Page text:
Co-creating does not mean going to an extreme with no agenda or unconference. It means you are listening to your audience in real time in order to pivot and address their concerns. It’s taking the liberty to know when certain topics need to be discussed more in-depth or when to focus on a different angle. In a way, this is a natural approach, considering how we live our daily lives. No week, or even day, goes exactly the way I planned, but with flexibility and agility, we come to enjoy the ride. What if you created the same moments at your next events?

Customized Learning Means I Want To Choose What I Learn

Continued education is part of professional development. But how many organizations have the right tools to meet their diverse employees’ needs? There has been a wave of organizations investing in online learning and in-house training programs. It’s a great start but not satisfying when your employees want a more personalized experience. Consider giving them a professional learning budget with paid learning days.

Leverage Technology To Extend Learning 

I’m encouraged that more events are asking me to include actionable steps participants can use immediately. I’d take that even further and think about how we support participants long after the event. Most feel inspired after a great speech, but how many actually follow through?

Change is hard because we fall back to our routine. And my topic creative mindset, like many other topics, is not built overnight. Instead of viewing your follow-up messages and calls-to-action as marketing or sales opportunities, focus on giving people more value, insights and recommendations.

Thanks to social media and our access to technology, it has become so much easier to stay in touch with people during and after your event. I give my audiences access to several free resources, including digital worksheets, so they are equipped with tools that will support ongoing implementation. When more of us focus on how we extend and empower our audience’s learning experience beyond the session, we can transform the complete series of learning moments.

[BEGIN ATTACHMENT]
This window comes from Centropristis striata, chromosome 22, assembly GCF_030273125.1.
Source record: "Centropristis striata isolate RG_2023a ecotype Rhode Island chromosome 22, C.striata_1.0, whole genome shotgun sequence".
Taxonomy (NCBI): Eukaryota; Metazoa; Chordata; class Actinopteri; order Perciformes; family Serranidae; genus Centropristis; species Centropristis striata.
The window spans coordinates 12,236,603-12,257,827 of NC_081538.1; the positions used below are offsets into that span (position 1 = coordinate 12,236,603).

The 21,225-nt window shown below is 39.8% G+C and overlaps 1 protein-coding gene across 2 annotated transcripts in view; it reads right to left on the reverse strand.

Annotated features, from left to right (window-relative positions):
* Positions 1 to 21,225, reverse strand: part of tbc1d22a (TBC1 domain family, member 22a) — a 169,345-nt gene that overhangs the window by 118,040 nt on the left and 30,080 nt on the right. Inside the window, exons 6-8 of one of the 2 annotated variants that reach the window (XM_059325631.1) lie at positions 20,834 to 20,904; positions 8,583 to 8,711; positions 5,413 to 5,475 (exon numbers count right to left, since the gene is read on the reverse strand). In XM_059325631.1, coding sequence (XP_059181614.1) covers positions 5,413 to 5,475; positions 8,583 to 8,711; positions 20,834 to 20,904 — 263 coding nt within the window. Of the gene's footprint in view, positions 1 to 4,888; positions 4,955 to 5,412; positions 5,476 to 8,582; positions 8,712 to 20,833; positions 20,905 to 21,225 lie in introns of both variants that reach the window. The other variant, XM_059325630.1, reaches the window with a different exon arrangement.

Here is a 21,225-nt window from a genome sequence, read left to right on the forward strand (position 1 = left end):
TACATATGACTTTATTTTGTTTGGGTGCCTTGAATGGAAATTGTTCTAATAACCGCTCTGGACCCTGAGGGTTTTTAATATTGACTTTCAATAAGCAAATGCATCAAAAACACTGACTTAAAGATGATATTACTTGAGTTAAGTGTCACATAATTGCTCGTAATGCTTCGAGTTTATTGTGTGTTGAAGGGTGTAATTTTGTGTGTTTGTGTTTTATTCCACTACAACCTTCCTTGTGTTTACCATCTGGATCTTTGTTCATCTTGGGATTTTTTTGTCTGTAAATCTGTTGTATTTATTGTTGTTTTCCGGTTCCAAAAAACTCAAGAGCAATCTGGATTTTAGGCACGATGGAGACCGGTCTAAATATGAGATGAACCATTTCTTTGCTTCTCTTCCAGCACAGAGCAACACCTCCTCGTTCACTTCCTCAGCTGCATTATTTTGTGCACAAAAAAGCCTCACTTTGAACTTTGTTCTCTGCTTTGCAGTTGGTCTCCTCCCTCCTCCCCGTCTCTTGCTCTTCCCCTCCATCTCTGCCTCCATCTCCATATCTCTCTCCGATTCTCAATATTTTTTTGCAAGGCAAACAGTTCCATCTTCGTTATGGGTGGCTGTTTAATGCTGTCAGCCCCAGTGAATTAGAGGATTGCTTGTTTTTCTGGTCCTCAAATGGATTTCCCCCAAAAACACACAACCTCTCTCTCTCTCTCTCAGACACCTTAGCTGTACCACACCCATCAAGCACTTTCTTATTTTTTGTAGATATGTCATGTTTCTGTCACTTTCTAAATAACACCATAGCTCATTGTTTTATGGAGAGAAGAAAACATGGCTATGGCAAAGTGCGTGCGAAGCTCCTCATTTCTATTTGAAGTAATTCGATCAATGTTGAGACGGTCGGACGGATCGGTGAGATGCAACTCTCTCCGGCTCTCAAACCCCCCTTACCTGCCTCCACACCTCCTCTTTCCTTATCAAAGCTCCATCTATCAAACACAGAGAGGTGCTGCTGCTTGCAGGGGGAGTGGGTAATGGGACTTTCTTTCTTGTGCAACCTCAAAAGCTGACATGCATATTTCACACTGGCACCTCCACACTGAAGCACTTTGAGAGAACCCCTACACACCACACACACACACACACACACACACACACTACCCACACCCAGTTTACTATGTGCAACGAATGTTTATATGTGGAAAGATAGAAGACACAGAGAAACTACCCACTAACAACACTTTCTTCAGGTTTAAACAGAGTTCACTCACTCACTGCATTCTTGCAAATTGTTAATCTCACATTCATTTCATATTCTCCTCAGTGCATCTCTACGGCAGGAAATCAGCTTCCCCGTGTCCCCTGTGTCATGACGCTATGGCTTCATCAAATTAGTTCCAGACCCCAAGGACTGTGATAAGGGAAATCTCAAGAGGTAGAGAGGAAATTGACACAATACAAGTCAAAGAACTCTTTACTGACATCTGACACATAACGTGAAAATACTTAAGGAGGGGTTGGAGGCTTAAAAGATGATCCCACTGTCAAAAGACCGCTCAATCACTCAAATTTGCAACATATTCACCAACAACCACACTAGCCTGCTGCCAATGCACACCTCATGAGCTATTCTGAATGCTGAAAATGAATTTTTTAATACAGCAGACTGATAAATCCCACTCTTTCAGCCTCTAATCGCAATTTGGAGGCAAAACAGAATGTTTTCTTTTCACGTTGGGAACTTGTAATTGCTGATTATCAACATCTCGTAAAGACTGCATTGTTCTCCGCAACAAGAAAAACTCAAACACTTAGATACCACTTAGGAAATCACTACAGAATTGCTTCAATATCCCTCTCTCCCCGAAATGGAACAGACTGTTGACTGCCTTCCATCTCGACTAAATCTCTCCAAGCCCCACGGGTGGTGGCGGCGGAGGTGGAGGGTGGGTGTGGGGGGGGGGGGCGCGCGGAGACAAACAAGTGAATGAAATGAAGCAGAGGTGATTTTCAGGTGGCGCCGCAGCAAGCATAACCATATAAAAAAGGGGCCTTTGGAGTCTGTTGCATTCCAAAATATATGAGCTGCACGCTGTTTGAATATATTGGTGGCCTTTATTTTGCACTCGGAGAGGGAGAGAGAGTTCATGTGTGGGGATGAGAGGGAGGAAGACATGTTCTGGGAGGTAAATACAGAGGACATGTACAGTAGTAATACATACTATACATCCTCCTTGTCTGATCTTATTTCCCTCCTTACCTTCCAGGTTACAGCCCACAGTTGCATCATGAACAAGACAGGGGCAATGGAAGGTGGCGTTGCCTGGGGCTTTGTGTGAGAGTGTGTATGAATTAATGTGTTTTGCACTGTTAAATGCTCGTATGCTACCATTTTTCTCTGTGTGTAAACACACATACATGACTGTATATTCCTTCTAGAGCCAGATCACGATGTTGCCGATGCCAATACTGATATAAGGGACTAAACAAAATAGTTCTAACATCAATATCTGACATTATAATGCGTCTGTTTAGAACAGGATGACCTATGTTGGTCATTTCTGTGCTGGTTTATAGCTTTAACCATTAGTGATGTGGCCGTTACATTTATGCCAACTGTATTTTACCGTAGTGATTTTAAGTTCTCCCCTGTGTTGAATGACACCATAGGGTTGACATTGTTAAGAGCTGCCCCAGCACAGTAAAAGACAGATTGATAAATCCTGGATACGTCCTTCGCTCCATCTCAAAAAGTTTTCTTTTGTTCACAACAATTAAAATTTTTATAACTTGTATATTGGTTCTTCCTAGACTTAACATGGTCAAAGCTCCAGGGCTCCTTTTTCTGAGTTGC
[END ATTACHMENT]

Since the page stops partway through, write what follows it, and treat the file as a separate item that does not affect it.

As professionals bringing people together, we have to be bolder, more empathetic and more courageous in how we shape learning and networking moments for our audiences. They don’t need to be in tears to connect, but you should move them out of auto-pilot thinking.

How can your program remind them that they are innovative and challenge them to change their perspective? With intention, we can create moments of inspiration and empowerment for each person our message reaches. This is invaluable as your participants step back into workplaces full of complexity and uncertainty.

About the Author

Monica H. Kang

Monica H. Kang

Monica H. Kang, Founder, and CEO of InnovatorsBox® and Author of Rethink Creativity is transforming today’s workforce through the power of creativity. She helps companies rethink culture, leadership, and team development by making creativity practical and relatable regardless of industry or job title. She has worked with clients worldwide including Fortune 500 companies, higher education, government, and nonprofits. Monica’s work has been recognized by The White House, Ashoka Changemakers, National Minority Supplier Development Council (NMSDC), and Women’s Business Enterprise National Council (WBENC). Prior to InnovatorsBox®, Monica was a nuclear nonproliferation policy expert. She holds an M.A. from SAIS Johns Hopkins University in Strategic Studies and International Economics and a B.A. from Boston University.

Leave a Comment

Sign up for our Newsletter

Click edit button to change this text. Lorem ipsum dolor sit amet, consectetur adipiscing elit